The Michael Landon Jr. File:
of One More Sunrise novel
by C.J. Darlington
Michael Landon Jr. Interview
"I, along with a large audience, am fascinated with the Amish. Their ability to literally stop time, as everything around them is racing a mile a second is fascinating." -- Michael Landon Jr.
Michael Landon, Jr., son of the late television legend, Michael Landon, has been in the film business for over 20 years.
He has developed and/or produced, directed and written screenplays for Fox, CBS, NBC, Disney, TriStar, Cinar, and Hallmark.
In 2005, Landon formed Believe Pictures, with partner Brian Bird. The production company’s first film was the theatrically released The Last Sin Eater, based upon the best-selling novel by Francine Rivers. Their second film, Saving Sarah Cain, inspired by New York Times best-selling author Beverly Lewis, aired on Lifetime with record numbers. Landon had his first foray into animation with his film The Velveteen Rabbit, based upon the Margery Williams children’s classic. “Jamaa,” a film inspired by a true story, was shot in Unganda last year. Landon and his partner made the film for the relief organization, World Vision. Landon’s latest film to be released, “The Shunning,” which is also based upon a Beverly Lewis novel, recently released on DVD.
You've worked in all different aspects of filmmaking before you became a Director. What was it about directing films that drew you?
When I was 13 years old I received a super 8 camera for my birthday. A lot of your younger readers won't know what a super 8 is. It's a small film. Between that and visiting the set of my father, especially during the Little House years, observing what everybody did and their jobs, I just found myself very drawn to directing. It's kind of the center of everything, both in pre-, post-, and during filming. You work with everyone. It felt creatively where I was inspired to go. I tried acting, but it was actually for directing purposes; I never saw myself as a director. I started taking acting lessons from various coaches, and I was basically given Bonanza, because of my relationship. I ended up doing a couple other things, too, but never with the thought that I would pursue it, always with the thought that I wanted to see what it's like to be an actor. There are some great directors out there who were actors first – Robert Redford is one of them. You at least have a sense of what the process is like. If they are method actors, they never come out of the role until they're done. Others take a child's approach, where they just get lost in make believe.
What movies would you say influenced you the most growing up?
There are a lot. Capra had a huge impact on me. Spielberg had a huge impact on me. I was mesmerized by ET. I was terrified by Jaws. Then there are more personal films. There was a movie called Men Don't Leave, which is about a family who loses their patriarch, their father. It's one of Chris O'Donnell's first roles. I so related to that character. It had a huge impact on me, the power of story.
How did you come to work on The Shunning movie and what drew you to the story?
This is my second Beverly Lewis project. We did a previous one from her book The Redemption of Sarah Cain, which was retitled Saving Sarah Cain. I've had a relationship with Beverly, and thankfully we were able to tackle her best selling novel, The Shunning. I, along with a large audience, am fascinated with the Amish. Their ability to literally stop time, as everything around them is racing a mile a second is fascinating.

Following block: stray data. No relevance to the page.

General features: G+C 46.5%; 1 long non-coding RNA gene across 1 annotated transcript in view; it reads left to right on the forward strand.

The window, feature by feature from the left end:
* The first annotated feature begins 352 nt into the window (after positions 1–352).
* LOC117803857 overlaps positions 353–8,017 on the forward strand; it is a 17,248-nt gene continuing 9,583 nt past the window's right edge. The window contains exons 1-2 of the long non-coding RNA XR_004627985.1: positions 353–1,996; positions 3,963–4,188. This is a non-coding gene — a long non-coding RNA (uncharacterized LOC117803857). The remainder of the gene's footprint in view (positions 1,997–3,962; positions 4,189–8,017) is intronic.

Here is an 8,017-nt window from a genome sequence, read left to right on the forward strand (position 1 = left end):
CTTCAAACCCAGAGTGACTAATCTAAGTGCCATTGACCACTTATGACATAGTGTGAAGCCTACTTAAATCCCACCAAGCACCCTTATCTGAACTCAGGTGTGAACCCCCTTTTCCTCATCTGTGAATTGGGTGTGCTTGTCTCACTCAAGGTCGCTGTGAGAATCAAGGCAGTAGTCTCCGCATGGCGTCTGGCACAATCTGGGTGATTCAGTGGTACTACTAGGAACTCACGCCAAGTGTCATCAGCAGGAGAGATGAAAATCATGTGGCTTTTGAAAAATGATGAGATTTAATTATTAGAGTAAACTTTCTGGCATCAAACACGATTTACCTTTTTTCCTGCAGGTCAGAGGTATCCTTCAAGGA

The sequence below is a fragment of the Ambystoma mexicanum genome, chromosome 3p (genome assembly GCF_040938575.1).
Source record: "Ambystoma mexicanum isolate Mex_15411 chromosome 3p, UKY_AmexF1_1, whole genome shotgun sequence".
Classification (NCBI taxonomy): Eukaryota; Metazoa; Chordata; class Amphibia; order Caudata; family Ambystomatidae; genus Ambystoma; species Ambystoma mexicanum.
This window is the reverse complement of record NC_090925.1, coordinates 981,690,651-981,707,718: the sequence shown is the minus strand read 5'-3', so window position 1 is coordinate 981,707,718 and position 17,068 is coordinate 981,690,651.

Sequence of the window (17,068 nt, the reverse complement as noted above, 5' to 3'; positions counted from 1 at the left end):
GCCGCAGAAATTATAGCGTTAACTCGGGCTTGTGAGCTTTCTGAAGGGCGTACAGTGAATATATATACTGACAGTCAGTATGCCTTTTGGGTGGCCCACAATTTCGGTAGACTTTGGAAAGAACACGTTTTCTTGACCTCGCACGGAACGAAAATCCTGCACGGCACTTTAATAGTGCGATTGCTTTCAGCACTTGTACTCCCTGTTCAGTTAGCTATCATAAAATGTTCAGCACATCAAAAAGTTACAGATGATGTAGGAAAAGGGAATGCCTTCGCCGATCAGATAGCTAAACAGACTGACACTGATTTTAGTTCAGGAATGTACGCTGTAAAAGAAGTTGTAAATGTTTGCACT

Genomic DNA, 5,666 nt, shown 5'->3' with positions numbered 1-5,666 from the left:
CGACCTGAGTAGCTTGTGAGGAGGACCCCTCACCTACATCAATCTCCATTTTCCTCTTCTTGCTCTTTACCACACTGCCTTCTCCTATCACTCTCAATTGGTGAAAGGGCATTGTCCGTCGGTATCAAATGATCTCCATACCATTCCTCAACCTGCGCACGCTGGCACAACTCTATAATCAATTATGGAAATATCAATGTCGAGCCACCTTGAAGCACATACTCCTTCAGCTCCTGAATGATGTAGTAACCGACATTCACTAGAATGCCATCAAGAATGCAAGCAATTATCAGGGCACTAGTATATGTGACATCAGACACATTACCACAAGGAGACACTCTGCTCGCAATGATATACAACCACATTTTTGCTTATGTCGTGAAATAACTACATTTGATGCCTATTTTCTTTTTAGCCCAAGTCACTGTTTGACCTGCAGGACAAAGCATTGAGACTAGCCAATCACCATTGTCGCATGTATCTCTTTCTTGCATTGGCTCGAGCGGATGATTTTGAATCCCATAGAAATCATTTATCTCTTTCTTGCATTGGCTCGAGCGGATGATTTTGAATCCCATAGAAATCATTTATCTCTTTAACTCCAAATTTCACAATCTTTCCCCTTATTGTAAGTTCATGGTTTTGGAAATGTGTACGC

Did you work on both of these books at the same time?
No, it was Saving Sarah Cain first, and that film aired on Lifetime and then was distributed by Fox. It did very well for Lifetime, and they were actually extremely surprised. They weren't anticipating any decent ratings. It was an acquisition, so it did extremely well for them. I believe that's why they picked up Amish Grace shortly thereafter. Then Hallmark, seeing the success of that, came to us and asked if we had any more Amish stories.
I talked to Beverly Lewis about this not too long ago, and she told me she was absolutely thrilled with the movie and that it stayed so true to her book. What was the biggest challenge you faced in adapting this novel into a movie?
It's always trying to stay true to the author's original source of material and knowing that in a 90 page script you're not going to be able to include everything. Sometimes you're combining thoughts and scenes and just staying with the through line. A lot of a novel is internal, so finding ways to externalize the internal is a challenge. Chris Easterly adapted the novel, and I think he did a very nice job. This one we were able to stay closer to than Redemption of Sarah Cain. Right now my partner Brian Bird and I are in the process of writing The Confession sequel script. So we'll be in production in the spring of next year on that. Again, thankfully, there are enough twists and turns and interesting plotting in the novel that we're going to stay very true to the source material. We always hope we're going to be able to use the same actors. We're hoping that Sherry Stringfield will come back and play Laura Mayfield-Bennett and Danielle Panabaker will come back and play Katie Lapp, and Sandra W. Van Natta for Rebecca Lapp, and Bill Oberst Jr. as Samuel Lapp. Those are the key people we're hoping will come back.
You kind of did leave us hanging a little bit!
(Laughs...) Yeah, that has been the main criticism. It was definitely one of those things where we knew there were three books in the series, and we obviously needed a hook, but we didn't want to encroach on the next novel.
What was the most memorable moment you guys experienced while filming?